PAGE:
From: firstname.lastname@example.org (Alexander Gitlin) Subject: Graham Bonnet "No Bad Habits" (1978) LP "review" Date: 7 Dec 1995 02:20:05 GMT Message-ID: <email@example.com>
Just as "Lineup", this item is star-studded - there's Jon Lord, Cozy Powell, Micky Moody, Micky Underwood (from Gillan), Frank Ricotti, Pip Williams (Status Quo's dreaded producer, respondible for the 1978 "If You Can't Stand the Heat" disastrous production), and I think even Brigitte Bardot doing some backup vocals on "Is there a Way to Sing the Blues" and "Stand Still Stella"... At least the back cover credits someone named "Bardot" for that. :)
The front cover picture depicts our hero in a blue silky leisure suit, with a squeaky clean haircut, just standing still; the back cover is a typical Chuck Berry pose, complete with a Gibson guitar, and the "leg twist" thing.
The album itself sounds quite polished, but I was pleasantly surprised at how good the production was. Knowing that the producer was Pip Williams, whom I usually rag on, a great deal! Well, he ruined many a Quo album anyway. Speaking of whom, Graham borrows Quo's "Givin Up My Worryin" (Rossi/Frost); and compared to the clean original version, Graham's sounds quite raunchy and rough!
The tunes are energetic, innovative and brilliant performance and songwriting-wise; one thing only comes to mind in 1995 - they don't make 'em like this anymore.
Thankfully, Graham decided to lose the slushy Motown ballads which had already ruined his 1977 self-titled solo debut, and would also make his 1991 comeback album, "Here Comes the Night" die a death (years later)...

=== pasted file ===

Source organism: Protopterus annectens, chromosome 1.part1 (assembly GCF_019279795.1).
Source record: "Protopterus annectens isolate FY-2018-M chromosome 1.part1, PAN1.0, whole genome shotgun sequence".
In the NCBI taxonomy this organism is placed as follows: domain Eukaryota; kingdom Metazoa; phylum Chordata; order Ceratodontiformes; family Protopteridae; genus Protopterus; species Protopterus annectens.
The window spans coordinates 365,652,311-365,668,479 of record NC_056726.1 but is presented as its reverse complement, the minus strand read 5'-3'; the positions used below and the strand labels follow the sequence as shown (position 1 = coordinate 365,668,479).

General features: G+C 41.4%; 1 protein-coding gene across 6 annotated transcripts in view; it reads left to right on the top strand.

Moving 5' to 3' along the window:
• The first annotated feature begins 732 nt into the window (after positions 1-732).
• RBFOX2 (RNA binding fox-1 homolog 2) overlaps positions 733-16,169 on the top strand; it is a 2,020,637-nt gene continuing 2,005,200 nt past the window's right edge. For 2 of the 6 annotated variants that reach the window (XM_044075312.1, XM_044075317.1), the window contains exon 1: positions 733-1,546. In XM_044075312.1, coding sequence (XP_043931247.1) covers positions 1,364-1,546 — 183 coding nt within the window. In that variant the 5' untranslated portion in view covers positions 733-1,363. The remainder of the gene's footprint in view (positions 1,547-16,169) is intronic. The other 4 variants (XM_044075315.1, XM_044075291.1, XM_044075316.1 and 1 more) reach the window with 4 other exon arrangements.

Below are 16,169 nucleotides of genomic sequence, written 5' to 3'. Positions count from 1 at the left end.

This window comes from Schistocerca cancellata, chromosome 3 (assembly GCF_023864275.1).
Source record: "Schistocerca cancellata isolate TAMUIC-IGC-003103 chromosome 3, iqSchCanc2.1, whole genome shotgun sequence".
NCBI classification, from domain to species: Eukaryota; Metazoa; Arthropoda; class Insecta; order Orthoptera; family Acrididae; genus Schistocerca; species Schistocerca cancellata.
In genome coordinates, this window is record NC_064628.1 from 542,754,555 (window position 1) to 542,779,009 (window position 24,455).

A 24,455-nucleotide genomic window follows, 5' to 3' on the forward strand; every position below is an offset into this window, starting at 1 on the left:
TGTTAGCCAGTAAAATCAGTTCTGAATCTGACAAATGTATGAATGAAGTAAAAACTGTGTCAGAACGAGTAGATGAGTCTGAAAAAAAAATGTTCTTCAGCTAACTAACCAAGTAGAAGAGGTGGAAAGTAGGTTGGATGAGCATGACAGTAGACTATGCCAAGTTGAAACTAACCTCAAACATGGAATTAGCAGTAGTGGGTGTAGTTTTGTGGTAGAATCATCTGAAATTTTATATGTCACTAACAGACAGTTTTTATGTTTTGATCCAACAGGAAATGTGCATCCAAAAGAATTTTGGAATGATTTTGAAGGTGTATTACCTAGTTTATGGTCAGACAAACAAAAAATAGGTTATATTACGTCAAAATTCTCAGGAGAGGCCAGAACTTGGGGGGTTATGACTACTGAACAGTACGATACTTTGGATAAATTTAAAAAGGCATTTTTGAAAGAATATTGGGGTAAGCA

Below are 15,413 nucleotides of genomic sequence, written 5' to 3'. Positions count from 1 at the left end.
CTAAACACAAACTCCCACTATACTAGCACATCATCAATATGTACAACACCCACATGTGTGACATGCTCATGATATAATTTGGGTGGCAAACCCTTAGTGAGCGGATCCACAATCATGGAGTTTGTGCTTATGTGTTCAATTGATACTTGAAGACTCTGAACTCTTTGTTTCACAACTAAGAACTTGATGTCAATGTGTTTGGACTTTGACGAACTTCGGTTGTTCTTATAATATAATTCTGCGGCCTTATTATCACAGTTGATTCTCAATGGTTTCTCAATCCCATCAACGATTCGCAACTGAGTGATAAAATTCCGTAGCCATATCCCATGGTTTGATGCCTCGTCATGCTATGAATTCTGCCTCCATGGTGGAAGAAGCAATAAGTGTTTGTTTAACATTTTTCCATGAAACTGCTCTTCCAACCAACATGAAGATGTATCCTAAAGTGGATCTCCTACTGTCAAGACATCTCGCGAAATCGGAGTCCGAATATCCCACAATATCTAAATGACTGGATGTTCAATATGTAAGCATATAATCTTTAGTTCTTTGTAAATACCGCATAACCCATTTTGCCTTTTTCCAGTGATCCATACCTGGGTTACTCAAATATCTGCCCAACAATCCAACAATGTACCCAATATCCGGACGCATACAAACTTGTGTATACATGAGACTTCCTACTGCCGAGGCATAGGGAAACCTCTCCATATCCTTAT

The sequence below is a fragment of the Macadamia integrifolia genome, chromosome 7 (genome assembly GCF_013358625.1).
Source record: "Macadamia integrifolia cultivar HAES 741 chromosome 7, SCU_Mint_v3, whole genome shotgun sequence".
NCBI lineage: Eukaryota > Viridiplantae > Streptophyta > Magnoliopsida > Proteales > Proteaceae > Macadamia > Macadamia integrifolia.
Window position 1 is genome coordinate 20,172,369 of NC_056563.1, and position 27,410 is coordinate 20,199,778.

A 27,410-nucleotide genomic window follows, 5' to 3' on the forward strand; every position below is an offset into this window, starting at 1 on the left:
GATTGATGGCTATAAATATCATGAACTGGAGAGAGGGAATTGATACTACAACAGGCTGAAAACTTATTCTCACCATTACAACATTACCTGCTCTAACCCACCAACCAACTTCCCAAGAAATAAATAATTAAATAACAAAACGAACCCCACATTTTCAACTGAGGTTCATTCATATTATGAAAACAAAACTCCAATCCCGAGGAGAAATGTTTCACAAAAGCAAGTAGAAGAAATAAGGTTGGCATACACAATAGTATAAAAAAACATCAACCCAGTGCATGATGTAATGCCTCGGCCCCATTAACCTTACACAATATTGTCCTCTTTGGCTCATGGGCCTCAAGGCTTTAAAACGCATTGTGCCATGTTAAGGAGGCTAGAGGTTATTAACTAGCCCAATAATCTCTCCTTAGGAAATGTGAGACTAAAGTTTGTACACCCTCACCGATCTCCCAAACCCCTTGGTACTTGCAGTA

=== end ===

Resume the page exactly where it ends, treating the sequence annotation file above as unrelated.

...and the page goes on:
...in favour of harder-rocking punchy 3-minute songs, very much in the style of Rainbow, or at least, listening to this, one can better understand where he was (literally) coming from, when "Down to Earth" (especially "All Night Long") was being recorded.
Nevertheless, compared to "Lineup", which bears the imprints of its time (the heaviness of NWOBHM), "No Bad Habits", recorded some 3 years earlier, is more power pop than heavy rock.
A great deal of tunes is written by someone named Kongos(?), one by Bob Young (Status Quo's long time road manager, and the "fifth Beatle" in the Quo) and Micky Moody - probably in the aftermath of the "Young & Moody" collaboration. And Graham also goes so far as to cover Bob Dylan's "I'll be your baby tonight".
Vocally, he also sounds like he was in an excellent shape - perhaps just as good as in his Rainbow/MSG days. What can I say? If you see this record at a faire - don't think too long - grab it!
You may regret otherwise, as it might take years to be re-issued on CD, like "Lineup" did!
p.s. Now, would anyone tell me whatever happened to Blackthorne's second album? Ditched?
p.p.s. If on "Here Comes The Night" and on some Forcefield albums Graham sounds cheesy, "No Bad Habits" kicks a serious ass, so you're likely to forget all those Forcefield bollocks, once you hear it.